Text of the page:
Back in the BCCI's fold after resigning from the 'rebel' Indian Cricket League, Rohan Gavaskar is now eyeing a comeback to the Bengal Ranji Trophy team, which he once captained.
The left-hand batsman, who joined the ICL in its inaugural year in 2007, however, is not ready to regret his decision to play for the Subhash Chandra-owned Twenty20 league that resulted in virtual closing of Team India's doors two years ago.
"Not at all, I don't regret my decision. I decided to join the ICL at that time because I wanted to play against quality international players. There were lots of good international cricketers who played in the ICL," Rohan said.
"There was almost the whole Pakistan team and also those like Shane Bond, Craig MacMilan (New Zealand), Brian Lara (West Indies) and Lance Klusener (South Africa) to name a few.
'When I joined the ICL, I knew that the Indian team's doors were shut for me," said Rohan, who is in Dharamshala (Himachal Pradesh) to play for Tata Sports Club in the Sahara BCCI Corporate Cricket tournament.
Rohan, son of legendary Indian batsman Sunil Gavaskar, was among the 71 cricketers who parted ways with the ICL following the Board of Control for Cricket in India's amnesty offer earlier this year.
The 33-year-old found his place among Bengal's Ranji Trophy probables recently and is now determined to do well in the corporate tournament to prove that he still has lot to offer.
"It certainly feels good to be back in the official fold. But I always found the rebel tag a bit harsh, as at the end of the day you were not doing anything but playing cricket.
"Now I have been included in Bengal's Ranji probables' list and am pretty confident of making it to the final squad. And my record for Bengal is also impressive," Rohan said.
"This is very important tournament for me. It's my first official event after returning from the ICL, so I want to perform well here," he added.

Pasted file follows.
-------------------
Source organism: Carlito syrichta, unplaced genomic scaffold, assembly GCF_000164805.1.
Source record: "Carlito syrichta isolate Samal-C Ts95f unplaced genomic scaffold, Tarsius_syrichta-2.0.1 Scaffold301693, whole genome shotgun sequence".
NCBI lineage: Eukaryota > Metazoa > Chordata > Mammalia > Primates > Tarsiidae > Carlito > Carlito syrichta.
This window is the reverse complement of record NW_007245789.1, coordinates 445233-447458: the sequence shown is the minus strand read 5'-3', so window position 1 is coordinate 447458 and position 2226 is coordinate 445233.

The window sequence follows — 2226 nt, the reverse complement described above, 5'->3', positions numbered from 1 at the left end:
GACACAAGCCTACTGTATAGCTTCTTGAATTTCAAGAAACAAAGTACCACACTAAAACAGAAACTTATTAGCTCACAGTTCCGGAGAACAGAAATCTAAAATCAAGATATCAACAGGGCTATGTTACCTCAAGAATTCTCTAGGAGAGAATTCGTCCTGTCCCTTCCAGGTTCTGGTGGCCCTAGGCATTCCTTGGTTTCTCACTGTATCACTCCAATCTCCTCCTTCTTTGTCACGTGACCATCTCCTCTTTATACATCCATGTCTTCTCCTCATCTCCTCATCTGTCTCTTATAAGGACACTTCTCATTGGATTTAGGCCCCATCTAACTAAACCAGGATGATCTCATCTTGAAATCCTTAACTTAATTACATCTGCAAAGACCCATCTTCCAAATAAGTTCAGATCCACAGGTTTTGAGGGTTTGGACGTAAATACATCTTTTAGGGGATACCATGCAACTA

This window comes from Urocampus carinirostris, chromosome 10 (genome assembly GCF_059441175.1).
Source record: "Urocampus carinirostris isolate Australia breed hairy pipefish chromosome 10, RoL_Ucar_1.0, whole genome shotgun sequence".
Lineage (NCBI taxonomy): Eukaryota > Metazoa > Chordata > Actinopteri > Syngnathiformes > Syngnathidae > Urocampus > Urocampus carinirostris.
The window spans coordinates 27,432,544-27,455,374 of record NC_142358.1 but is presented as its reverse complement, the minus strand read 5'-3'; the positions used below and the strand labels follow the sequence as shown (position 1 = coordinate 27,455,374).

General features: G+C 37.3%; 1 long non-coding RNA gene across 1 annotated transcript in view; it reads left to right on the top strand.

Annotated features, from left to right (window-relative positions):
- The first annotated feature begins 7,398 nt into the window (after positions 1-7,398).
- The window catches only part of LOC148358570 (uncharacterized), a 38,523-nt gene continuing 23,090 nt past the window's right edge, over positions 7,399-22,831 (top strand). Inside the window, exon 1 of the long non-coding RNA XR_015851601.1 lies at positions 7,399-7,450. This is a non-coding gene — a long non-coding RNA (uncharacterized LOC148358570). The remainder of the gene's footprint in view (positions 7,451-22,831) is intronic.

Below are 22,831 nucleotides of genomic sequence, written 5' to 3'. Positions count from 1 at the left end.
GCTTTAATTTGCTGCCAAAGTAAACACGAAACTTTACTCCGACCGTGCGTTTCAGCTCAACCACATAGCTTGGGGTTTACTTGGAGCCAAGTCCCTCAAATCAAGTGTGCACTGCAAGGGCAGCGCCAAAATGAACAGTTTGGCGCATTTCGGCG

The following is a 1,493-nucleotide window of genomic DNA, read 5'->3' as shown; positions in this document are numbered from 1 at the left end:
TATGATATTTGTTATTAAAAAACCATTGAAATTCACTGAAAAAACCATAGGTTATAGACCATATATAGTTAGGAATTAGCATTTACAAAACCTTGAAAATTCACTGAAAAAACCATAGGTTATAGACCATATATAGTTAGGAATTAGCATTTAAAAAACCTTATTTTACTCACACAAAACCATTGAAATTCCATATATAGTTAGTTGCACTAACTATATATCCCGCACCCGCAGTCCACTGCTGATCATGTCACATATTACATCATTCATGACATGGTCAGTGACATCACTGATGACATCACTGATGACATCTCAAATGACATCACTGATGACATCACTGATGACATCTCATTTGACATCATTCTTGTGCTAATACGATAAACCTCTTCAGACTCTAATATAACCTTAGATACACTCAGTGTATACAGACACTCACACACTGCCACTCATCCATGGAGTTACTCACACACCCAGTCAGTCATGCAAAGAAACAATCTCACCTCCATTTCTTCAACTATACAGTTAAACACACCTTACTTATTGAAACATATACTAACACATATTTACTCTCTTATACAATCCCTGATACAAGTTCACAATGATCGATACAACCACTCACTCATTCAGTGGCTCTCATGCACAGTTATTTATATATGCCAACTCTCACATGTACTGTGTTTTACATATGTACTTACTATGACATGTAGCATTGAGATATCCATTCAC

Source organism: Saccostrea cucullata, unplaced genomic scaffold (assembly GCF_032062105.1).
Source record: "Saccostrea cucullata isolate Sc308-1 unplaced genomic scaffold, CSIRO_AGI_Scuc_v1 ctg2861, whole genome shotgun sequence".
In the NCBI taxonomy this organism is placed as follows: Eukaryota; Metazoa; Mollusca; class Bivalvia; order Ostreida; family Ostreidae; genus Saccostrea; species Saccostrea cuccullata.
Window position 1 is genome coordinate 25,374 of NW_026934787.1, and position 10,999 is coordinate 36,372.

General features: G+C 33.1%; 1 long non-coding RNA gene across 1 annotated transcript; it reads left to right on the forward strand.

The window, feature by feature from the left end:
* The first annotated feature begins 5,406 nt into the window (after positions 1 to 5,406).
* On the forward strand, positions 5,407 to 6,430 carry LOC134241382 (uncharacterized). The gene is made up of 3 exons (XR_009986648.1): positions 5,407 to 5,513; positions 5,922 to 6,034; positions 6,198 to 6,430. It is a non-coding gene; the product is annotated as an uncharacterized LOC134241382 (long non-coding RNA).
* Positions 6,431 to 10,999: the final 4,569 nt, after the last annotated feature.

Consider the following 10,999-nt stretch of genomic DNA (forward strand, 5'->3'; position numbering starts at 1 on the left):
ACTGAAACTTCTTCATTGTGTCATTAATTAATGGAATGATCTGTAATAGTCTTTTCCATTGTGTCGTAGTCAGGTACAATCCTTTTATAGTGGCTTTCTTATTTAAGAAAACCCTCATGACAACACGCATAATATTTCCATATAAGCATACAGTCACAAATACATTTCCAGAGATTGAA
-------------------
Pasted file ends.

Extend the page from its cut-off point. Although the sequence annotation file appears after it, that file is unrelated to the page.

Rohan, who played 11 ODIs before eventually being dropped from the national team in 2004-05, now wants to capitalize on whatever opportunity comes in his way.
"Not just in cricket but in life you need luck. You think this could happen that could happen but there is no point in looking back at the past and thinking whether I was lucky or unlucky. It doesn't serve any purpose. The clever thing would be to concentrate on the future," Gavaskar said.
He might be struggling to shrug off the ICL-hangover, but the cricketer insists that his passion for the game is still intact.
"Fame is not what I run after. I didn't start playing cricket to become famous. I play cricket because I love the game; fame is not what interests me, so it doesn't bother me at all," he said.
"Now cricket has become my career but when I started playing it didn't think it as a career option. I didn't play cricket to make money, because that time there was no money in the game. You play the game because you love the game," Rohan said.
Rohan boasts of a record of 6829 runs and 37 wickets from 114 first class matches in the domestic circuit that made many believe he had the ingredients to become a top-class international all-rounder.
With continuous downpour lashing the serene hill town for the last two days, Rohan feels it would be disappointing if rain washes out the opportunity he is eagerly awaiting.
"If we can't play a single match, we will be missing out on valuable practice ahead of the Ranji season. But it's the start of the season and no player will want to risk an injury," he said.